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Barracuda MSP Partner Toolkit

Devices not appearing WMI enabled in the Service Center

You may encounter situations where devices are not appearing WMI enabled in the Service Center. The following Knowledge Base is written with the intent of following through each process until WMI comes back enabled or, in the worst-case scenario, WMI repository is possibly corrupted and needs to be repaired. 

Note, this does not apply to Device Managers as they are self-contained and preset with the correct credentials from the Service Center.

Configuring your Environment / Devices for Onsite Manager managed devices
  • For Domain tied devices, ensure you are using the Domain Configuration Guide found in the Barracuda Campus portal
  • For devices that are not Domain tied:
    • In your Service Center click on Site Management
    • Select Sites
    • Select the Site in question
    • Select the Resources Tab
    • Download the Windows Prep Utility as below
    • Run the Prep Utility on the Device(s)
      • An Onsite Manager will attempt to run this automatically and silently, but occasionally this will need to be done manually

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Credentials Causing the Issue

Another strong possibility for WMI not showing enabled broad spectrum on a site is that the Credential (be that MWService account or a Credential Override) has an incorrect password for a variety of reasons. To remedy this, do the following:

  • Determine if you are using the MWService Account or a Credential Override
    • In your Service Center click on Site Management
    • Select Sites
    • Select the Site in question
    • Select the Credentials Tab 
  • For Domain tied devices
    • Login to your Active Directory
    • Change the password for the Service Account as listed from the above
  • For devices that are not Domain tied
    • Login to each device
    • Setup or change the Service Account as listed above and the password
  • Run Configure Onsite Manager utility
    • On the Onsite Manager, select Start
    • Either type in "Configure Onsite Manager" or locate the Level Platforms folder and select the utility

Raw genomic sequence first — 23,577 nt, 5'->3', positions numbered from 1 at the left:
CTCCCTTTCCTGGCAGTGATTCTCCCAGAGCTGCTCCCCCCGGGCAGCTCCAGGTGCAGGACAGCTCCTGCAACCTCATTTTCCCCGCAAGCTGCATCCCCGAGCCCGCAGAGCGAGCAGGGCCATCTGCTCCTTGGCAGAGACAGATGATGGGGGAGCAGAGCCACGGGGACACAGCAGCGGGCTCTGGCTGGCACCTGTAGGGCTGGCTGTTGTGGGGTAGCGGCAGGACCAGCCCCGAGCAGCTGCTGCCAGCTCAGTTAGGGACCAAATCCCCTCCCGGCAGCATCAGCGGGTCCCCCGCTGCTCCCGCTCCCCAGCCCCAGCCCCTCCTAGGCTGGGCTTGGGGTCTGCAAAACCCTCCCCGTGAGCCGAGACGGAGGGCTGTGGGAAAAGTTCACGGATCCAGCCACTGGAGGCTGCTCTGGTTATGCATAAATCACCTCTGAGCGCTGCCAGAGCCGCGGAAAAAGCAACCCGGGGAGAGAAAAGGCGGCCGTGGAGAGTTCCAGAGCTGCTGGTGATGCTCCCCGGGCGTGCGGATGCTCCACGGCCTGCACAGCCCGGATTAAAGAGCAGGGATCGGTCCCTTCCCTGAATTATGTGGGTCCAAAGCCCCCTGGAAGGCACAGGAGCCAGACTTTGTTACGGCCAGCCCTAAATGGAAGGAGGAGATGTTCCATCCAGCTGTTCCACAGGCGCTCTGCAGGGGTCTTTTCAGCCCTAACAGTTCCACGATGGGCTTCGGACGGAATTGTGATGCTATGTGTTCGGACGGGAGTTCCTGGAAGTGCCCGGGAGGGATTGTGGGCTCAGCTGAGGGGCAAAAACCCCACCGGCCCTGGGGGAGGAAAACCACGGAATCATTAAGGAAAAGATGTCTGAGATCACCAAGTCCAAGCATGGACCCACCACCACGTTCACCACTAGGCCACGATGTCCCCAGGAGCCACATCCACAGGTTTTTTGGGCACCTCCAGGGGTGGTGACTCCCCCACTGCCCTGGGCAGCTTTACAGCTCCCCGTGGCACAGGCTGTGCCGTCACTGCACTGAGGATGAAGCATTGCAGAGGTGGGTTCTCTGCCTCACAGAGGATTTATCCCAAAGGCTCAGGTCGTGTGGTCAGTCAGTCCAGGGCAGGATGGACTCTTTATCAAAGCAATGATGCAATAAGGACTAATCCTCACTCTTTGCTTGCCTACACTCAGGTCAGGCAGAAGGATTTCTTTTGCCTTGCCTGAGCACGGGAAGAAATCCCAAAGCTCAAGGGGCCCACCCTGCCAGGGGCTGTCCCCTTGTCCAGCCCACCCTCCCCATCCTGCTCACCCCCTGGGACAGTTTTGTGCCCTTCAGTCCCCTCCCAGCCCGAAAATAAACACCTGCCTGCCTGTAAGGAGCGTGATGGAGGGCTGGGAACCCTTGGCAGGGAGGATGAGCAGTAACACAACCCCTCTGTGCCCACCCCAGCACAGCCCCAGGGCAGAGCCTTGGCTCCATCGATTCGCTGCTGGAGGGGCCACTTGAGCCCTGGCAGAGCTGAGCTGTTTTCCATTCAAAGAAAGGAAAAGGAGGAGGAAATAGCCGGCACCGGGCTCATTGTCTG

• Run the configuration with the corrected Service Account name/password

Possible WMI Repository Corruption


After following the above steps, a Windows device still will not appear as WMI‐enabled in Service Center, even when monitored by a Device Manager instead of an Onsite Manager. In these cases, there is likely some corruption of the WMI repository on the device which must be repaired. When this is true, no monitoring tools can query WMI information, including those that are included with the operating system itself.

WMI is a core component of all modern Windows operating systems, and issues with the component will eventually surface as problems with other features or applications. Using Microsoft tools you can demonstrate to end‐clients that the issue is with the operating system, and take corrective action.

In these cases, Managed Workplace has actually discovered an issue on the network from the very first scan.

Using wbemtest.exe

This tool is included with all modern versions of Windows that contain a full implementation of Windows Management Instrumentation. When monitoring using an Onsite Manager, you will start by running the test from the Onsite Manager server to the managed device. If the results are unsuccessful, or when you are using a Device Manager for monitoring, you will have to run the test locally on the managed device.

To run the test from the Onsite Manager
  • Log in to the Service Center
    • Navigate to Site Management
    • Select Sites
    • Select the Site Name
    • Click on Credentials
      • Note the Windows account. You will use the same account for your testing to duplicate exactly what Onsite Manager is doing.
        • If there are multiple. use the default or the overridden entry for the device 
  • From the Onsite Manager application server